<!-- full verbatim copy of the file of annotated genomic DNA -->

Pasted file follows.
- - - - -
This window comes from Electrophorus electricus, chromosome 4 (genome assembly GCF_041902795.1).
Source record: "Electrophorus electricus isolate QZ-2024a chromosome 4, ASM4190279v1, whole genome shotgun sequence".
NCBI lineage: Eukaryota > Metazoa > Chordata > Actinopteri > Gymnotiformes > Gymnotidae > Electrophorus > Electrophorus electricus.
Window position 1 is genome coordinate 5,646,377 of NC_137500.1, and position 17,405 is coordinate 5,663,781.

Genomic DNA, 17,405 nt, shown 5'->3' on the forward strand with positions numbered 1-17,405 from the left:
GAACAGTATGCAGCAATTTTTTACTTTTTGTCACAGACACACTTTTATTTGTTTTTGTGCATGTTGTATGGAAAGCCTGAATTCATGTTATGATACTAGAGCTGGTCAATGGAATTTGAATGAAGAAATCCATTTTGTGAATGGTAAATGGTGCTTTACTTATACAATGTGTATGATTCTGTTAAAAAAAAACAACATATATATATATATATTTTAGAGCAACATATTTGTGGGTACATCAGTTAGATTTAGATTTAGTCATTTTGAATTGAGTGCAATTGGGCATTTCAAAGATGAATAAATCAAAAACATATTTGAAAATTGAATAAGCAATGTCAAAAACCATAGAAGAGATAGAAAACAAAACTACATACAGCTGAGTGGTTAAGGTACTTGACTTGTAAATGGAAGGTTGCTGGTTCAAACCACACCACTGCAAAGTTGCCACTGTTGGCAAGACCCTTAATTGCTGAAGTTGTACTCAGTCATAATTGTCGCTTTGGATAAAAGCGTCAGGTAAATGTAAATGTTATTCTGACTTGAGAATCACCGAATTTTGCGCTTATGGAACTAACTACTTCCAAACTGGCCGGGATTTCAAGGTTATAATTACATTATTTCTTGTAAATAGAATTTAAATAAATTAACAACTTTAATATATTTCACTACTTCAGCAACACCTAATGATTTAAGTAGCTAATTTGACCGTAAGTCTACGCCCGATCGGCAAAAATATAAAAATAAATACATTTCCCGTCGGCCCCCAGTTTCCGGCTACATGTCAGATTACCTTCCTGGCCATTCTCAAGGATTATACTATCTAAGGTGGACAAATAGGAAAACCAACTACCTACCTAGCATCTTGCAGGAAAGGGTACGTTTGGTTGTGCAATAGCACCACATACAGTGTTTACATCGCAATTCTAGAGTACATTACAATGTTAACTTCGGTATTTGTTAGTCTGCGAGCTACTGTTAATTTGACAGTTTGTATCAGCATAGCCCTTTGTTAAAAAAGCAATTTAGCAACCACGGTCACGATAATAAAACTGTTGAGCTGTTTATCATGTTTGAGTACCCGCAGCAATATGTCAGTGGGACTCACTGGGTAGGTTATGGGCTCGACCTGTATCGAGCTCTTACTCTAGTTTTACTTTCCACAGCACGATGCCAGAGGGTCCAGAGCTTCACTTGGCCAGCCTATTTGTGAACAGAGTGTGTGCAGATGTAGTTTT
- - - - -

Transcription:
This window comes from Electrophorus electricus, chromosome 4 (genome assembly GCF_041902795.1).
Source record: "Electrophorus electricus isolate QZ-2024a chromosome 4, ASM4190279v1, whole genome shotgun sequence".
NCBI lineage: Eukaryota > Metazoa > Chordata > Actinopteri > Gymnotiformes > Gymnotidae > Electrophorus > Electrophorus electricus.
Window position 1 is genome coordinate 5,646,377 of NC_137500.1, and position 17,405 is coordinate 5,663,781.

Genomic DNA, 17,405 nt, shown 5'->3' on the forward strand with positions numbered 1-17,405 from the left:
GAACAGTATGCAGCAATTTTTTACTTTTTGTCACAGACACACTTTTATTTGTTTTTGTGCATGTTGTATGGAAAGCCTGAATTCATGTTATGATACTAGAGCTGGTCAATGGAATTTGAATGAAGAAATCCATTTTGTGAATGGTAAATGGTGCTTTACTTATACAATGTGTATGATTCTGTTAAAAAAAAACAACATATATATATATATATTTTAGAGCAACATATTTGTGGGTACATCAGTTAGATTTAGATTTAGTCATTTTGAATTGAGTGCAATTGGGCATTTCAAAGATGAATAAATCAAAAACATATTTGAAAATTGAATAAGCAATGTCAAAAACCATAGAAGAGATAGAAAACAAAACTACATACAGCTGAGTGGTTAAGGTACTTGACTTGTAAATGGAAGGTTGCTGGTTCAAACCACACCACTGCAAAGTTGCCACTGTTGGCAAGACCCTTAATTGCTGAAGTTGTACTCAGTCATAATTGTCGCTTTGGATAAAAGCGTCAGGTAAATGTAAATGTTATTCTGACTTGAGAATCACCGAATTTTGCGCTTATGGAACTAACTACTTCCAAACTGGCCGGGATTTCAAGGTTATAATTACATTATTTCTTGTAAATAGAATTTAAATAAATTAACAACTTTAATATATTTCACTACTTCAGCAACACCTAATGATTTAAGTAGCTAATTTGACCGTAAGTCTACGCCCGATCGGCAAAAATATAAAAATAAATACATTTCCCGTCGGCCCCCAGTTTCCGGCTACATGTCAGATTACCTTCCTGGCCATTCTCAAGGATTATACTATCTAAGGTGGACAAATAGGAAAACCAACTACCTACCTAGCATCTTGCAGGAAAGGGTACGTTTGGTTGTGCAATAGCACCACATACAGTGTTTACATCGCAATTCTAGAGTACATTACAATGTTAACTTCGGTATTTGTTAGTCTGCGAGCTACTGTTAATTTGACAGTTTGTATCAGCATAGCCCTTTGTTAAAAAAGCAATTTAGCAACCACGGTCACGATAATAAAACTGTTGAGCTGTTTATCATGTTTGAGTACCCGCAGCAATATGTCAGTGGGACTCACTGGGTAGGTTATGGGCTCGACCTGTATCGAGCTCTTACTCTAGTTTTACTTTCCACAGCACGATGCCAGAGGGTCCAGAGCTTCACTTGGCCAGCCTATTTGTGAACAGAGTGTGTGCAGATGTAGTTTT